Nepal, a country with one of the lowest literacy rates in the world, has greatly benefitted from a shift to community-managed schools. The 1999 Local Self-Governance Act permitted these transfers, and by 2006, over 2, 200 previously government-run schools in 62 out of the 75 districts in the country had been turned over to local communities, according to an ERP report. International development organizations and agencies, such as the Community-Owned Primary Education Program (COPE), a program of the United Nations Development Program, as well as national and local NGOs, were called upon to ensure a greater probability of success. Data shows that the transfer has been successful. In a survey of 30 selected community schools covering 10, 000 households, the World Bank’s International Development Association found that the number of out of school children (5 to 9 years of age) decreased from 41 to 15 percent and out of school girls from 42 to 15 percent. The FAO also notes that rural education benefits from the introduction of policies that promote increased interaction among research institutions, the private sector, and the government.
Community education that focuses on a specific skill can be of equal importance. A PovertyCure partner, Partners Worldwide, has created a comprehensive program in Uganda which combines farming, business, and sustainable agriculture education. Farmers in Gulu, Uganda are provided with a team of oxen, offered by Talanta Finance, a local business affiliate of Partners Worldwide. Before receiving the oxen, Talanta Finance business owners provide farmers four days of training in agronomy, business skills, and record keeping, in order to ensure the sustainability of each farm. Learning to view farming as a business, rather than a separate operation, has caused increases in productivity and income. “It enables them to take control of their lives and restore their sense of dignity by having their own source [of] livelihood,” says Francis Ssennyonjo, Partners Worldwide partnership manager of Uganda.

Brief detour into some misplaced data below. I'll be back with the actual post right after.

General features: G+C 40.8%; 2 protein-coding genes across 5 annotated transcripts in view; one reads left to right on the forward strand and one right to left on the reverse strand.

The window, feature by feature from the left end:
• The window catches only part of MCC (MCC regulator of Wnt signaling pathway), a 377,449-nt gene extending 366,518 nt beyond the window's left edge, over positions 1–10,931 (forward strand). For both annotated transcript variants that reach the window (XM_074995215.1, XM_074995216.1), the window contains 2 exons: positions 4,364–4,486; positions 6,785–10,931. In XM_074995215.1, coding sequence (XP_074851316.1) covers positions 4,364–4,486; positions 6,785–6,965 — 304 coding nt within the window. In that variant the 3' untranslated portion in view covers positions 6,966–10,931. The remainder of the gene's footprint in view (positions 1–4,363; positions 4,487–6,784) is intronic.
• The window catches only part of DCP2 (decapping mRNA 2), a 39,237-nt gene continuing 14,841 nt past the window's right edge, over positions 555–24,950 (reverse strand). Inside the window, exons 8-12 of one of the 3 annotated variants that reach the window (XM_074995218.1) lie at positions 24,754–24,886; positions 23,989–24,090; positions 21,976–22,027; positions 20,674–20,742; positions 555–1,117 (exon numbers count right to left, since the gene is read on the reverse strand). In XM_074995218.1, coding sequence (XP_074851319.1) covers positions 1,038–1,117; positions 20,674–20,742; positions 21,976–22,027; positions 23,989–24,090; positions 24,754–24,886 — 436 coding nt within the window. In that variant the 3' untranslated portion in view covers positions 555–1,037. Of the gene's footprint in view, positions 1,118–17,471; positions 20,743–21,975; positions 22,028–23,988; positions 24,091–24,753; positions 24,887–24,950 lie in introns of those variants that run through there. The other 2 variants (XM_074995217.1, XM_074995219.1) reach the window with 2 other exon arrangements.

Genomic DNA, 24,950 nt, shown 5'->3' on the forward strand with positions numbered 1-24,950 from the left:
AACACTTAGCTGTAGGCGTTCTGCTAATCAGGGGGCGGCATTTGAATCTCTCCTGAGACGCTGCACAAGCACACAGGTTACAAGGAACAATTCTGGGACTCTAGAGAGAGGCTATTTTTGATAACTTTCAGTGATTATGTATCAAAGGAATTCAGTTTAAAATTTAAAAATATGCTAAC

Vital to success in any industry is having access to the market. A person can produce as much as they want, but as long as the market is not open to sale of these goods, this production will not be beneficial. Doug Seebeck of Partners Worldwide uses a commonly recognized proverb to demonstrate this scenario. “Give a man a fish, and he will eat for a day, teach a man to fish, and he will eat for a lifetime.” According to Seebeck, this saying is not quite complete. People know how to fish, now they just need access to the pond.
Also essential to any business start-up is having financial means. Large multi-lateral or state-to-state aid packages do not always provide sustained support for individuals or communities and have potential to create patterns of dependence. Microfinance, heavily supported by PovertyCure, and recognized by the UN as having played a significant role in the fight against poverty, is an important piece of sustainable development. It allows individuals and communities to be self-empowered and to come to realize the value work has for themselves and others.